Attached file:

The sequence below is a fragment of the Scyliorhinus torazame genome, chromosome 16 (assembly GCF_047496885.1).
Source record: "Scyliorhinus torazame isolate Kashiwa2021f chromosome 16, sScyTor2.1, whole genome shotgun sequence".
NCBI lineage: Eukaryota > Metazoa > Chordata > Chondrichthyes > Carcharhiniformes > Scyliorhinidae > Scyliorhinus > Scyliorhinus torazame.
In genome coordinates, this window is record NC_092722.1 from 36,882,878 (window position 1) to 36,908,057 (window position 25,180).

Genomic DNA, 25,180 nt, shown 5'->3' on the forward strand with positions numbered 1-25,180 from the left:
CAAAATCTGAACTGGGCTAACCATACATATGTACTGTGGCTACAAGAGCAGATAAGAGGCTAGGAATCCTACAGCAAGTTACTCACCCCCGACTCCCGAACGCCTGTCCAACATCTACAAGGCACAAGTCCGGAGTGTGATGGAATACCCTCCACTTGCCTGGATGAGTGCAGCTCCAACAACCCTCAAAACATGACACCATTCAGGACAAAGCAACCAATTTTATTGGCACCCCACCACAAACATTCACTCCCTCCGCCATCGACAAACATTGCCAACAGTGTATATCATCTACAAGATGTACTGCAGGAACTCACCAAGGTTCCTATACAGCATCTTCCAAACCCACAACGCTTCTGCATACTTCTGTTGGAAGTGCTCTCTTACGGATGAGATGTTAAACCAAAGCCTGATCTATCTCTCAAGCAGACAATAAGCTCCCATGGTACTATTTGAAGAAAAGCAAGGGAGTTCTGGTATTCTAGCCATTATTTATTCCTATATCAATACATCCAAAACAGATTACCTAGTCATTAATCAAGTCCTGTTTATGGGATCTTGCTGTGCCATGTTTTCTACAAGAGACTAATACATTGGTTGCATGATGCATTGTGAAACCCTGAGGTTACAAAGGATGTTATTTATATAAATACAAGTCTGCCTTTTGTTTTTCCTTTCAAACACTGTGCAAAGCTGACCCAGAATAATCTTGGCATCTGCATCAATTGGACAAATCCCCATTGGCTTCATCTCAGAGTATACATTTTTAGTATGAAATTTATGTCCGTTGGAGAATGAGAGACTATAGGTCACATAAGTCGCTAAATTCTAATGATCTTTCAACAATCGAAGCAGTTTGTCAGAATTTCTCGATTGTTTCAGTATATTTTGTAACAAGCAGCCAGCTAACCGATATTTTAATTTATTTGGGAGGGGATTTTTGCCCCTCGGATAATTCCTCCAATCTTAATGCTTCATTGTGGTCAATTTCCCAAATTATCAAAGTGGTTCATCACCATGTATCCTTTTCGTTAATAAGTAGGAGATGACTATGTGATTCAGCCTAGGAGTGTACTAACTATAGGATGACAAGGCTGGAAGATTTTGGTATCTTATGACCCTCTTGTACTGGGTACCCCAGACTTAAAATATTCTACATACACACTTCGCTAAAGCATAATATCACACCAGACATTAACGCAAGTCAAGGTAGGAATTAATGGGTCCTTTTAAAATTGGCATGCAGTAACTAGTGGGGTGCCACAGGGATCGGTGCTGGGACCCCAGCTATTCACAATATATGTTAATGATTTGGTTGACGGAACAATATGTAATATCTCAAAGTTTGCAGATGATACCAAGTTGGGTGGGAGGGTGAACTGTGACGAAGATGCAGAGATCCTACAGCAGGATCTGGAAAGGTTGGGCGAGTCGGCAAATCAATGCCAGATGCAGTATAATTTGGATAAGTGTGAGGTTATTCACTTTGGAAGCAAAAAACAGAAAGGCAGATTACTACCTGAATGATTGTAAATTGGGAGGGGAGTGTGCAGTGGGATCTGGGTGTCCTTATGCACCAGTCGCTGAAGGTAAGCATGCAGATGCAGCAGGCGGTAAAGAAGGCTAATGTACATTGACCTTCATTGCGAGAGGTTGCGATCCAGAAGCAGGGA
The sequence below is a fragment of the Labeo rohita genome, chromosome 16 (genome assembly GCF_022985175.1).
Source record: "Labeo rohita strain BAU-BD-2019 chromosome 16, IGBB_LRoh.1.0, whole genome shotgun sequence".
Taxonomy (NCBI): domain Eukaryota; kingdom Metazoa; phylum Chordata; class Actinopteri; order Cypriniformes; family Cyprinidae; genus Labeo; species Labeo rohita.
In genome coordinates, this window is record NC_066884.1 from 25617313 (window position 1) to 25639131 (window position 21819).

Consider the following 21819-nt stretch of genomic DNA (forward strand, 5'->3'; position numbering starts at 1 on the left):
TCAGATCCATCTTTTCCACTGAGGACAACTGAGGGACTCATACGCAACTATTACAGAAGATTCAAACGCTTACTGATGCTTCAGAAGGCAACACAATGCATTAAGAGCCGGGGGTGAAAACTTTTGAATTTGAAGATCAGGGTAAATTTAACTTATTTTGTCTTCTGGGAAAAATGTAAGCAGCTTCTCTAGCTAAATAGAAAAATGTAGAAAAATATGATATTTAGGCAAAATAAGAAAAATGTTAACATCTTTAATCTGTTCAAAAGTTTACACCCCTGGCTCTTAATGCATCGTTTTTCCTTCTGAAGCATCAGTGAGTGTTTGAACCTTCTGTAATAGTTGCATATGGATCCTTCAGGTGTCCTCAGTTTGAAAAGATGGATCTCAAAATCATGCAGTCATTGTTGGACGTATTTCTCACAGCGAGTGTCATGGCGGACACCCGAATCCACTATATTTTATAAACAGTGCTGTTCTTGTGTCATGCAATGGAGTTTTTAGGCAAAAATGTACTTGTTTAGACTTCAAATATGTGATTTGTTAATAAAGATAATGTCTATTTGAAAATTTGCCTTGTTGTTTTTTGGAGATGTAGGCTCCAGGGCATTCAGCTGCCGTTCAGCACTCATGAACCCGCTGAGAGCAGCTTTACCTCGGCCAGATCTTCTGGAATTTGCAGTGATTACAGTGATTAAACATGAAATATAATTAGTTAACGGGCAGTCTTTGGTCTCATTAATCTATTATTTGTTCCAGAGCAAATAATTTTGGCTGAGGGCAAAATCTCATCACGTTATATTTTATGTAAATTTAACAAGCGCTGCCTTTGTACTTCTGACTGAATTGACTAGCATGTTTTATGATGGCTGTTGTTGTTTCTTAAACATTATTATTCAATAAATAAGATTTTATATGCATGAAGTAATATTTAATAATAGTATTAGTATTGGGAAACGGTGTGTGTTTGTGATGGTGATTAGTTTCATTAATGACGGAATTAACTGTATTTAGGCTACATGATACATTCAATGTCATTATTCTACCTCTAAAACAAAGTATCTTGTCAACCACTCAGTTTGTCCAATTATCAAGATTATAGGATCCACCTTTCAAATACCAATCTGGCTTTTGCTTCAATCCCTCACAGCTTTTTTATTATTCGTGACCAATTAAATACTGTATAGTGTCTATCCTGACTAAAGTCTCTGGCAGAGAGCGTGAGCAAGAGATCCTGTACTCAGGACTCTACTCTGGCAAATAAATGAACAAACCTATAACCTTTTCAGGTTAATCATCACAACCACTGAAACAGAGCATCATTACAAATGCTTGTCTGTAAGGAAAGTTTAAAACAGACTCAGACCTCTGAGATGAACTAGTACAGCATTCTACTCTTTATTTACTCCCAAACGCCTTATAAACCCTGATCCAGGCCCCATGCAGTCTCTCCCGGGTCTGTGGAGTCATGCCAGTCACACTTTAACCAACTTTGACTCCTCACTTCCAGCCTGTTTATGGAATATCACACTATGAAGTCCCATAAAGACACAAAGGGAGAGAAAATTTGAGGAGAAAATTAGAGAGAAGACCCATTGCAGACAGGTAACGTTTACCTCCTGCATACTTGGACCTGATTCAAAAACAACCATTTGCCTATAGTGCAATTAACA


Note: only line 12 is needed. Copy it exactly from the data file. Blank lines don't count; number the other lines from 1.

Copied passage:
TCAGATCCATCTTTTCCACTGAGGACAACTGAGGGACTCATACGCAACTATTACAGAAGATTCAAACGCTTACTGATGCTTCAGAAGGCAACACAATGCATTAAGAGCCGGGGGTGAAAACTTTTGAATTTGAAGATCAGGGTAAATTTAACTTATTTTGTCTTCTGGGAAAAATGTAAGCAGCTTCTCTAGCTAAATAGAAAAATGTAGAAAAATATGATATTTAGGCAAAATAAGAAAAATGTTAACATCTTTAATCTGTTCAAAAGTTTACACCCCTGGCTCTTAATGCATCGTTTTTCCTTCTGAAGCATCAGTGAGTGTTTGAACCTTCTGTAATAGTTGCATATGGATCCTTCAGGTGTCCTCAGTTTGAAAAGATGGATCTCAAAATCATGCAGTCATTGTTGGACGTATTTCTCACAGCGAGTGTCATGGCGGACACCCGAATCCACTATATTTTATAAACAGTGCTGTTCTTGTGTCATGCAATGGAGTTTTTAGGCAAAAATGTACTTGTTTAGACTTCAAATATGTGATTTGTTAATAAAGATAATGTCTATTTGAAAATTTGCCTTGTTGTTTTTTGGAGATGTAGGCTCCAGGGCATTCAGCTGCCGTTCAGCACTCATGAACCCGCTGAGAGCAGCTTTACCTCGGCCAGATCTTCTGGAATTTGCAGTGATTACAGTGATTAAACATGAAATATAATTAGTTAACGGGCAGTCTTTGGTCTCATTAATCTATTATTTGTTCCAGAGCAAATAATTTTGGCTGAGGGCAAAATCTCATCACGTTATATTTTATGTAAATTTAACAAGCGCTGCCTTTGTACTTCTGACTGAATTGACTAGCATGTTTTATGATGGCTGTTGTTGTTTCTTAAACATTATTATTCAATAAATAAGATTTTATATGCATGAAGTAATATTTAATAATAGTATTAGTATTGGGAAACGGTGTGTGTTTGTGATGGTGATTAGTTTCATTAATGACGGAATTAACTGTATTTAGGCTACATGATACATTCAATGTCATTATTCTACCTCTAAAACAAAGTATCTTGTCAACCACTCAGTTTGTCCAATTATCAAGATTATAGGATCCACCTTTCAAATACCAATCTGGCTTTTGCTTCAATCCCTCACAGCTTTTTTATTATTCGTGACCAATTAAATACTGTATAGTGTCTATCCTGACTAAAGTCTCTGGCAGAGAGCGTGAGCAAGAGATCCTGTACTCAGGACTCTACTCTGGCAAATAAATGAACAAACCTATAACCTTTTCAGGTTAATCATCACAACCACTGAAACAGAGCATCATTACAAATGCTTGTCTGTAAGGAAAGTTTAAAACAGACTCAGACCTCTGAGATGAACTAGTACAGCATTCTACTCTTTATTTACTCCCAAACGCCTTATAAACCCTGATCCAGGCCCCATGCAGTCTCTCCCGGGTCTGTGGAGTCATGCCAGTCACACTTTAACCAACTTTGACTCCTCACTTCCAGCCTGTTTATGGAATATCACACTATGAAGTCCCATAAAGACACAAAGGGAGAGAAAATTTGAGGAGAAAATTAGAGAGAAGACCCATTGCAGACAGGTAACGTTTACCTCCTGCATACTTGGACCTGATTCAAAAACAACCATTTGCCTATAGTGCAATTAACA